These children are already neglected; and their situation is worsened by Mr. Selwyn Lloyd's mean treatment of the teaching profession with its im- plicit undervaluing of the things of the mind and spirit in our greedy society. But the acceptance by the Minister of Education of an external examination for secondary modern schools pro- nounces a doom on these children. It marks, in fact, a dreadful abrogation on the part of our society of the need to find adequate aims for the education of the majority. I do not blame the teachers for this—how can they find time and energy to consider and form aims for their work when classes are overcrowded and the pressure so exacting? How many ever get one sabbatical year? How many can ever find adequate refresher courses to give substance to their aims and keep them up to date? The need since 1944 has been for large-scale research and investigation into what the new schools were doing, what they think they are doing, and how a new education, fit for the less academic child, but a true liberal, civilising process, could be developed. This new education could then have been developed by policy in the secondary modern schools to replace the present anachronistic, watered-down version of the gram- mar school syllabus that afflicts most secondary modern schools.
Instead, we are to have an examination. A substitute activity, a mere going-through-the- motions, the usual tired tactics towards a piece of paper. Of course, the teachers will be glad— they will feel secure at last, after years in which the young ones tried bravely to experiment, in the face of administrative bumbledom, and then sank into the meaningless grind of textbooks and the cynicism of the older teachers. At last a sub- stitute activity will take the place of the harrowing business of trying to discover what are the true needs of the animula, of the unbright, not easily fluent, unacademic animula. At last it is con- firmed that the 'backward' child is merely a lower form of life, as demonstrated by its in- ability to perform the monkey tricks required by `intelligence' tests.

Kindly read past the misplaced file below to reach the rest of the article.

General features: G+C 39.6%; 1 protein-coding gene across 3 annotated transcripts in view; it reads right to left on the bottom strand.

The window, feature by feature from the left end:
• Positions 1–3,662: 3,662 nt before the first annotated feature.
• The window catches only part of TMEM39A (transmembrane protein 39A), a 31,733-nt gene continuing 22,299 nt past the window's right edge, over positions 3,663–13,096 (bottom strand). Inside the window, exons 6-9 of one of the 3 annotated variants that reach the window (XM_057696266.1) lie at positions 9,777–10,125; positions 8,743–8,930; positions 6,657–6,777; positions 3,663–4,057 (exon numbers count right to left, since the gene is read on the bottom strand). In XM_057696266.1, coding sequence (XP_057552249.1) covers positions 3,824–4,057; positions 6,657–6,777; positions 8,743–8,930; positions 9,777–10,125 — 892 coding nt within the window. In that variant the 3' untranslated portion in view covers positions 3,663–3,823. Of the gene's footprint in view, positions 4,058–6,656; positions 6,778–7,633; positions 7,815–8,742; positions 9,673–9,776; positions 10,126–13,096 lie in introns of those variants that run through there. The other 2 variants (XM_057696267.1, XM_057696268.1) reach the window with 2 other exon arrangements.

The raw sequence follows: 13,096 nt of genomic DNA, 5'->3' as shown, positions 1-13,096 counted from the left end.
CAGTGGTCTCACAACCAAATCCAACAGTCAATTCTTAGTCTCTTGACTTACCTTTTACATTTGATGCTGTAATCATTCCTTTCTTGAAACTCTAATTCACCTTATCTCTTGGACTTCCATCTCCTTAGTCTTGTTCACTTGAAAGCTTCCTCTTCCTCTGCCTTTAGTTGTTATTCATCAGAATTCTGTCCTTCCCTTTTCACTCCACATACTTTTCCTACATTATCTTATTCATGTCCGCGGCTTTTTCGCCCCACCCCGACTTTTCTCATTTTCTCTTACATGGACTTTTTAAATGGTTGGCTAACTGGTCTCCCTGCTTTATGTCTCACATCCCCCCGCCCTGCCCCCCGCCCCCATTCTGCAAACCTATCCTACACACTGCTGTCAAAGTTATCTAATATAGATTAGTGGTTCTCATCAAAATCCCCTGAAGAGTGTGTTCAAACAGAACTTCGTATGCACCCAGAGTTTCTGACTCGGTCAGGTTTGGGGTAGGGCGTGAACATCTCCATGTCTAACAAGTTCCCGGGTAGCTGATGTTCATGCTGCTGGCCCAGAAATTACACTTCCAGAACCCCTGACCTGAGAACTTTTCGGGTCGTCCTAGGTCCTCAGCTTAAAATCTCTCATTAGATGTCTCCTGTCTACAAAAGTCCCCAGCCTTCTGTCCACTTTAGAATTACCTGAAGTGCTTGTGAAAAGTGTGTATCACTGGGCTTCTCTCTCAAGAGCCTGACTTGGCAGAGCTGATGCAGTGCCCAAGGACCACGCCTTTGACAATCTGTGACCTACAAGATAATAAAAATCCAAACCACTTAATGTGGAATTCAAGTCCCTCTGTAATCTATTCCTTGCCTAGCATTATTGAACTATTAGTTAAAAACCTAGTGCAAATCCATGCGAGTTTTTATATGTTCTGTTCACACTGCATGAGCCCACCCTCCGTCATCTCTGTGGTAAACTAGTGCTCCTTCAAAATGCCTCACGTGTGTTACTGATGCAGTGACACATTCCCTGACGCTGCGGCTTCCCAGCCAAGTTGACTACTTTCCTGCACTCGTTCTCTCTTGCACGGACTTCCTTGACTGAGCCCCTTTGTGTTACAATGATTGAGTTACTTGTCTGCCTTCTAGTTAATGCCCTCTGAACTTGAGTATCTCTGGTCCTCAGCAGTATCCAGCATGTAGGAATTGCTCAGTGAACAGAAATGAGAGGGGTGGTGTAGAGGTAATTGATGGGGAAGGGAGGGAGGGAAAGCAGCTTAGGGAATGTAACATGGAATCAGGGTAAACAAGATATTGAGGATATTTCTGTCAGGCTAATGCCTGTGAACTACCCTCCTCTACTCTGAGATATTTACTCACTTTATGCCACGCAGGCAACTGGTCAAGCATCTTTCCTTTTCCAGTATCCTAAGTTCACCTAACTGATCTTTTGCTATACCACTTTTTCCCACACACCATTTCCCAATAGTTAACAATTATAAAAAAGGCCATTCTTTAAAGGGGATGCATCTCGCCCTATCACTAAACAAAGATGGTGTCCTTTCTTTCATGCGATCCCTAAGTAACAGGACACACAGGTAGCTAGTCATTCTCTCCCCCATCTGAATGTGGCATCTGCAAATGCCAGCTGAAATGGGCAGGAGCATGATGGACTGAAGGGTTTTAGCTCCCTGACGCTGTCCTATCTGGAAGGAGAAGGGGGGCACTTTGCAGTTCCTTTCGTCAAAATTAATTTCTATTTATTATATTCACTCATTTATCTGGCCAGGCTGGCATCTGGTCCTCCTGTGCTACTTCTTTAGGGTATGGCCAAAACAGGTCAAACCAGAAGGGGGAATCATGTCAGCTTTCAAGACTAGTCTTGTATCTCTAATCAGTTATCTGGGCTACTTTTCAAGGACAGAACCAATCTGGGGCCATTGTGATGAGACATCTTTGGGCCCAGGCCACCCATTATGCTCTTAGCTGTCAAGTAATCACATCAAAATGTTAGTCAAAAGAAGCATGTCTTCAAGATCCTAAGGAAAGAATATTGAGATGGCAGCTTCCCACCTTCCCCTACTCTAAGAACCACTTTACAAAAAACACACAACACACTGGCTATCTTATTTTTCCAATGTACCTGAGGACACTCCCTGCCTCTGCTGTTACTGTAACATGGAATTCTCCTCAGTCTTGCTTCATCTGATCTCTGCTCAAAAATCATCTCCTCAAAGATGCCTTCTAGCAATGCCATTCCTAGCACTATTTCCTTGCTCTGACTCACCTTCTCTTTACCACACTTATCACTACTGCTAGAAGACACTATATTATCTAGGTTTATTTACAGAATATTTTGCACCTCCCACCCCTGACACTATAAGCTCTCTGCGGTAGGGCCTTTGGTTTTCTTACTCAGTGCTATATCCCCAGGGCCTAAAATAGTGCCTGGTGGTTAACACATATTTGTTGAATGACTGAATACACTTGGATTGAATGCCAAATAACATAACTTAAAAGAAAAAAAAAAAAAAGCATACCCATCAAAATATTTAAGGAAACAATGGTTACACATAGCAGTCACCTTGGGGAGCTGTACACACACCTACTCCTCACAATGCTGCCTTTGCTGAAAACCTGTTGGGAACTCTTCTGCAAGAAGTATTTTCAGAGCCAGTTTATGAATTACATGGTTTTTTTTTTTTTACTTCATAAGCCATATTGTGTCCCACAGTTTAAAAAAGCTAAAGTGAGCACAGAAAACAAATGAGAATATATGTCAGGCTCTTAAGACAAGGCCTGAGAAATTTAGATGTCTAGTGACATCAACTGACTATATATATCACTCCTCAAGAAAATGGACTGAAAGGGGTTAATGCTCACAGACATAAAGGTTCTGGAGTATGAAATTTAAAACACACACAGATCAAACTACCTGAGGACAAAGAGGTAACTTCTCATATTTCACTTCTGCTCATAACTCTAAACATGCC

The Beloe Report is being accepted everywhere with a shrug. But is this the best our intelligent minority can do, in the face of developments which are essentially a denial of equal human rights, as between creatures? Is it irresponsible and unrealistic to say that what is worth doing with most secondary modern schoolchildren is not properly examinable? And is it true that there is no alternative?
There could have been—the inculcation of a new popular culture, and better forms of social living. That there has been no such development is a comment on the poverty of our culture itself, the irresponsibility and ineffectualness of our intelligentsia, and the essential contempt of the `educated' for the ordinary child and the com- mon people.